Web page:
The decision will see prison officers receive a 1.7 percent rise, while police will get a 1 percent increase plus a 1 percent bonus for the year.
The announcement comes amid reports of mass strikes over pay condition, with Unite leader Len McCluskey suggesting he would even support illegal action.
Confirming the increase, Treasury Minister Liz Truss said hard-working public sector workers deserved to be "fairly rewarded".
But the move has been slated by TUC general secretary Frances O'Grady, who branded the "below inflation" offer "pathetic".
Widespread dissatisfaction with the long-running squeeze on household incomes has been cited by politicians from both major parties as a key factor in the Tories disastrous election result in June.
This has led to growing calls from across the political spectrum for the Government to abandon the 1 percent cap, which has led to real-terms pay cuts of up to Â£3 an hour for some sectors.
Over the summer, ministers repeatedly stressed that the Government has learnt the lesson of the election and was "listening" to concerns around issues like income.
However, they also highlighted the Treasury's determination to balance the books, and indicated no decision would be made before the Autumn Budget.
At this morning's Cabinet meeting, ministers approved recommendations by independent pay bodies to increase wages for prison officers in order to tackle shortages of staff and expertise.
Confirming the decision, a Downing Street spokesman told reporters: "Cabinet agreed that public sector workers are among the most talented and hard-working people in our society. They, like everyone else, deserve to have fulfilling jobs that are properly rewarded."
The spokesman went on to hint that other sectors could also see their pay increase over the coming year.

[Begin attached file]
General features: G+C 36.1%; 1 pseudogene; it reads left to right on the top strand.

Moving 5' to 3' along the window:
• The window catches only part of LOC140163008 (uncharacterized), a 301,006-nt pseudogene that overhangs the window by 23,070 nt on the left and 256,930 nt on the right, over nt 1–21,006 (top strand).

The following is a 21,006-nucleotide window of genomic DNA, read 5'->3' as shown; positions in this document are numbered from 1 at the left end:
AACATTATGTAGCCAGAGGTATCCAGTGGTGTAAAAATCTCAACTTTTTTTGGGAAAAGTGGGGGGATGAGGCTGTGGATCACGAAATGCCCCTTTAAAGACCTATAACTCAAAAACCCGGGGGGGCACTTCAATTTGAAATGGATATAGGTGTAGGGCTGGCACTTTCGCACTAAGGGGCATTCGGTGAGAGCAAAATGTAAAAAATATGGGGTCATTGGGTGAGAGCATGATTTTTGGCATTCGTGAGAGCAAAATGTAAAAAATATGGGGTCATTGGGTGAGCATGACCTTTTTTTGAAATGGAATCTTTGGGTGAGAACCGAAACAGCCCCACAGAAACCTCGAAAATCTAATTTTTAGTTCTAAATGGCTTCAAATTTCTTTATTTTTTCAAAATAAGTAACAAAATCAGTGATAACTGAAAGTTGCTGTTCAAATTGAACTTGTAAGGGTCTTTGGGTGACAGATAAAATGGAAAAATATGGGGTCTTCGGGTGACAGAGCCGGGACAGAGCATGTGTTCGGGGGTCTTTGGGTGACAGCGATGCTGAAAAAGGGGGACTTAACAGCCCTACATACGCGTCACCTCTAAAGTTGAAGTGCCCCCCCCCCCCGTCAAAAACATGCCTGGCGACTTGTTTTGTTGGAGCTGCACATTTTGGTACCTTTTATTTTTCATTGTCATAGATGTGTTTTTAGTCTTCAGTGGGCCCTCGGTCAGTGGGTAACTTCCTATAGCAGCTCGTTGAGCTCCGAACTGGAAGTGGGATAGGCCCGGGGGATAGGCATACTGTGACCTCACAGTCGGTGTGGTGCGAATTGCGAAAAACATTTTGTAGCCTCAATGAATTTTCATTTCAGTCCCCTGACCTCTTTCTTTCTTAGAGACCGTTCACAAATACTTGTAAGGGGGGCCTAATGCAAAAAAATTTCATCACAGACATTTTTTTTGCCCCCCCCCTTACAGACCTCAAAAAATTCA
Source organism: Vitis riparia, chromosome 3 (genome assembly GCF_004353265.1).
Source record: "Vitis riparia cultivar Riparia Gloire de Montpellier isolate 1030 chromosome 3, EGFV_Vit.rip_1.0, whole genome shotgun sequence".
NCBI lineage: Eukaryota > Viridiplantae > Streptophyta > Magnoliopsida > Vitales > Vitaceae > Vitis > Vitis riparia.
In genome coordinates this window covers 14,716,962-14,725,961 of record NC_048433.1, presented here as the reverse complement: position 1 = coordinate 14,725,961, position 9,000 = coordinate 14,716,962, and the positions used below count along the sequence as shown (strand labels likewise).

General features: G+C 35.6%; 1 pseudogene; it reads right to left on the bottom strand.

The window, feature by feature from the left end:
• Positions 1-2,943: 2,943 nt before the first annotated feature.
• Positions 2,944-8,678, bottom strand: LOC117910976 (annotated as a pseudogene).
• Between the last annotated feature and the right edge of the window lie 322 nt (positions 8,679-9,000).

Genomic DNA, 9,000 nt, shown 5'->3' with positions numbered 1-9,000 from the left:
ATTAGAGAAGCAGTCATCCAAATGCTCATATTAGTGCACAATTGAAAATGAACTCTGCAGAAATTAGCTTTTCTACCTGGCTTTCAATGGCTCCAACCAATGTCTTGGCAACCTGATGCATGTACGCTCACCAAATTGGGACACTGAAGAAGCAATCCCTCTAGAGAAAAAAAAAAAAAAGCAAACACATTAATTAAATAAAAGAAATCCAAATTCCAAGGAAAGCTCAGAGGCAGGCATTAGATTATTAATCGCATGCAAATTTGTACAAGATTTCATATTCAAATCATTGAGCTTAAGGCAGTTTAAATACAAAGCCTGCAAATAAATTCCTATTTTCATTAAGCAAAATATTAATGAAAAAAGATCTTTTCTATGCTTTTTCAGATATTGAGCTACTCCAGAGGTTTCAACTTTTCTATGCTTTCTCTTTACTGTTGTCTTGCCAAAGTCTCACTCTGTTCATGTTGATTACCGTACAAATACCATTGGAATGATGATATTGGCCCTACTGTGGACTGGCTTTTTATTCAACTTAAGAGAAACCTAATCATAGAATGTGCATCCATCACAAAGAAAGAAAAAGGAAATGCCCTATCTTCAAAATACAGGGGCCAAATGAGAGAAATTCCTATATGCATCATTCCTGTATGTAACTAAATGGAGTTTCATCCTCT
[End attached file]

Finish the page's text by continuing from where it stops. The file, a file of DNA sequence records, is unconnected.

"There will still be a need for pay discipline over coming years to ensure the affordability of public services and the sustainability of public sector employment. However, the Government recognises that in some parts of the public sector, particularly in areas of skill shortage, more flexibility may be required," they said.
The announcement coincides with the latest inflation figures, which show rates have risen to 2.9 percent.
It also comes as union bosses raise the possibility of coordinated public sector strike action - even if they do not secure the legal requirement of a 50 percent turnout in the ballot.
Reacting to the increase, Steve White, chairman of the Police Federation of England and Wales, warned it will leave many officers "angry and deflated".
He said: "Police officers do not join the service to make huge amounts of money, they do it out of a sense of duty and this year in particular have been tested to the max. However, they expect to be paid suitably for the immensely demanding role they perform and this simply is not the case."
Ms O'Grady said: said: "This below-inflation pay offer is pathetic. Public sector workers have suffered seven long years of real pay cuts, and are thousands of pounds worse off.
"Today's announcement means bills will continue to rise faster than their wages. If ministers think a derisory rise like this will deal with the staffing crisis in our public services, they are sorely mistaken."
Liberal Democrat leader Sir Vince Cable said: "It is good to see the Government finally recognise that the public sector pay cap is no longer sustainable. The cap must now be lifted across the board so all public sector workers are given the pay rise they deserve."
more to follow